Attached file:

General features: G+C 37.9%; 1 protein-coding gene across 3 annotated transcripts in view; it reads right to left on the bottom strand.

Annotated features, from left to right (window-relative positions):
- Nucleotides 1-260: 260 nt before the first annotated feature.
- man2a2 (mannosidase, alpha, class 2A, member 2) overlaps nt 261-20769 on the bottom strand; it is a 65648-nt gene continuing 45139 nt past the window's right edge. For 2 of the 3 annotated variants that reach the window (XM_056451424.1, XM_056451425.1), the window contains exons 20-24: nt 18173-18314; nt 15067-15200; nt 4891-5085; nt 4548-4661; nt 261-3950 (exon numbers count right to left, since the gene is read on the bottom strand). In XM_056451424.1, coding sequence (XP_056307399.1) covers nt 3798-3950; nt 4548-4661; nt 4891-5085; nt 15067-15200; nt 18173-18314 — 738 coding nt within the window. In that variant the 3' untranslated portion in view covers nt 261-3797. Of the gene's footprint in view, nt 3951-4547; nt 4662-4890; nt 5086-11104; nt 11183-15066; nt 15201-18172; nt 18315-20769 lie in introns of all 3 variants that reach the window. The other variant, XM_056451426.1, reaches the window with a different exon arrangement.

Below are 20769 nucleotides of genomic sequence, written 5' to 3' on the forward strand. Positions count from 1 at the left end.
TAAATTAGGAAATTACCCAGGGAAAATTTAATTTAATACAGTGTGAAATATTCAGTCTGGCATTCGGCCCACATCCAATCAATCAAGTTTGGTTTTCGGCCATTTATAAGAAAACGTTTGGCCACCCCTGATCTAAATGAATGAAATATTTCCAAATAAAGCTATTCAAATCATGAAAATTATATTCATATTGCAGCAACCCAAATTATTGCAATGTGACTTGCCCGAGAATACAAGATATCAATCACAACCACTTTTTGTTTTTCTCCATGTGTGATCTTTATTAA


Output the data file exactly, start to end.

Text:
General features: G+C 37.9%; 1 protein-coding gene across 3 annotated transcripts in view; it reads right to left on the bottom strand.

Annotated features, from left to right (window-relative positions):
- Nucleotides 1-260: 260 nt before the first annotated feature.
- man2a2 (mannosidase, alpha, class 2A, member 2) overlaps nt 261-20769 on the bottom strand; it is a 65648-nt gene continuing 45139 nt past the window's right edge. For 2 of the 3 annotated variants that reach the window (XM_056451424.1, XM_056451425.1), the window contains exons 20-24: nt 18173-18314; nt 15067-15200; nt 4891-5085; nt 4548-4661; nt 261-3950 (exon numbers count right to left, since the gene is read on the bottom strand). In XM_056451424.1, coding sequence (XP_056307399.1) covers nt 3798-3950; nt 4548-4661; nt 4891-5085; nt 15067-15200; nt 18173-18314 — 738 coding nt within the window. In that variant the 3' untranslated portion in view covers nt 261-3797. Of the gene's footprint in view, nt 3951-4547; nt 4662-4890; nt 5086-11104; nt 11183-15066; nt 15201-18172; nt 18315-20769 lie in introns of all 3 variants that reach the window. The other variant, XM_056451426.1, reaches the window with a different exon arrangement.

Below are 20769 nucleotides of genomic sequence, written 5' to 3' on the forward strand. Positions count from 1 at the left end.
TAAATTAGGAAATTACCCAGGGAAAATTTAATTTAATACAGTGTGAAATATTCAGTCTGGCATTCGGCCCACATCCAATCAATCAAGTTTGGTTTTCGGCCATTTATAAGAAAACGTTTGGCCACCCCTGATCTAAATGAATGAAATATTTCCAAATAAAGCTATTCAAATCATGAAAATTATATTCATATTGCAGCAACCCAAATTATTGCAATGTGACTTGCCCGAGAATACAAGATATCAATCACAACCACTTTTTGTTTTTCTCCATGTGTGATCTTTATTAA